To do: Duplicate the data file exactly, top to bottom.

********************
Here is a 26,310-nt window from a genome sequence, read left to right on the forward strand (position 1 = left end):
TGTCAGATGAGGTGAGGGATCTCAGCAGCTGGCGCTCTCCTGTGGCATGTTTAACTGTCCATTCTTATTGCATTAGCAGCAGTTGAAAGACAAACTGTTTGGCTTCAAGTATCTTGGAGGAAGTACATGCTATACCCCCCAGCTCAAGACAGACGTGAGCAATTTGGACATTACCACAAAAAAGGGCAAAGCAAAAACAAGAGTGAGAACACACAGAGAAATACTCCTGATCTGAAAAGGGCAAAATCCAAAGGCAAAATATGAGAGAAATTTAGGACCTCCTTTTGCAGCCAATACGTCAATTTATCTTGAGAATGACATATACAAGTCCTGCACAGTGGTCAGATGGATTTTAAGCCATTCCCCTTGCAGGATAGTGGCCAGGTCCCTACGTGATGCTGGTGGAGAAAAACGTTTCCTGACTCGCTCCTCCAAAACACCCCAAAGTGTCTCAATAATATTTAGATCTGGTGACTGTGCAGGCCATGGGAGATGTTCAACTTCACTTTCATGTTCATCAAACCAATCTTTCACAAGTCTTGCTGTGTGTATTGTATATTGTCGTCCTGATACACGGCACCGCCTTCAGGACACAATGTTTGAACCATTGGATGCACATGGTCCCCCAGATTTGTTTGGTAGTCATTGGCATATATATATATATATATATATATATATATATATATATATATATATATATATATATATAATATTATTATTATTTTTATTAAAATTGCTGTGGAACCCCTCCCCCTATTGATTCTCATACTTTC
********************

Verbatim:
Here is a 26,310-nt window from a genome sequence, read left to right on the forward strand (position 1 = left end):
TGTCAGATGAGGTGAGGGATCTCAGCAGCTGGCGCTCTCCTGTGGCATGTTTAACTGTCCATTCTTATTGCATTAGCAGCAGTTGAAAGACAAACTGTTTGGCTTCAAGTATCTTGGAGGAAGTACATGCTATACCCCCCAGCTCAAGACAGACGTGAGCAATTTGGACATTACCACAAAAAAGGGCAAAGCAAAAACAAGAGTGAGAACACACAGAGAAATACTCCTGATCTGAAAAGGGCAAAATCCAAAGGCAAAATATGAGAGAAATTTAGGACCTCCTTTTGCAGCCAATACGTCAATTTATCTTGAGAATGACATATACAAGTCCTGCACAGTGGTCAGATGGATTTTAAGCCATTCCCCTTGCAGGATAGTGGCCAGGTCCCTACGTGATGCTGGTGGAGAAAAACGTTTCCTGACTCGCTCCTCCAAAACACCCCAAAGTGTCTCAATAATATTTAGATCTGGTGACTGTGCAGGCCATGGGAGATGTTCAACTTCACTTTCATGTTCATCAAACCAATCTTTCACAAGTCTTGCTGTGTGTATTGTATATTGTCGTCCTGATACACGGCACCGCCTTCAGGACACAATGTTTGAACCATTGGATGCACATGGTCCCCCAGATTTGTTTGGTAGTCATTGGCATATATATATATATATATATATATATATATATATATATATATATATATATATATATATAATATTATTATTATTTTTATTAAAATTGCTGTGGAACCCCTCCCCCTATTGATTCTCATACTTTC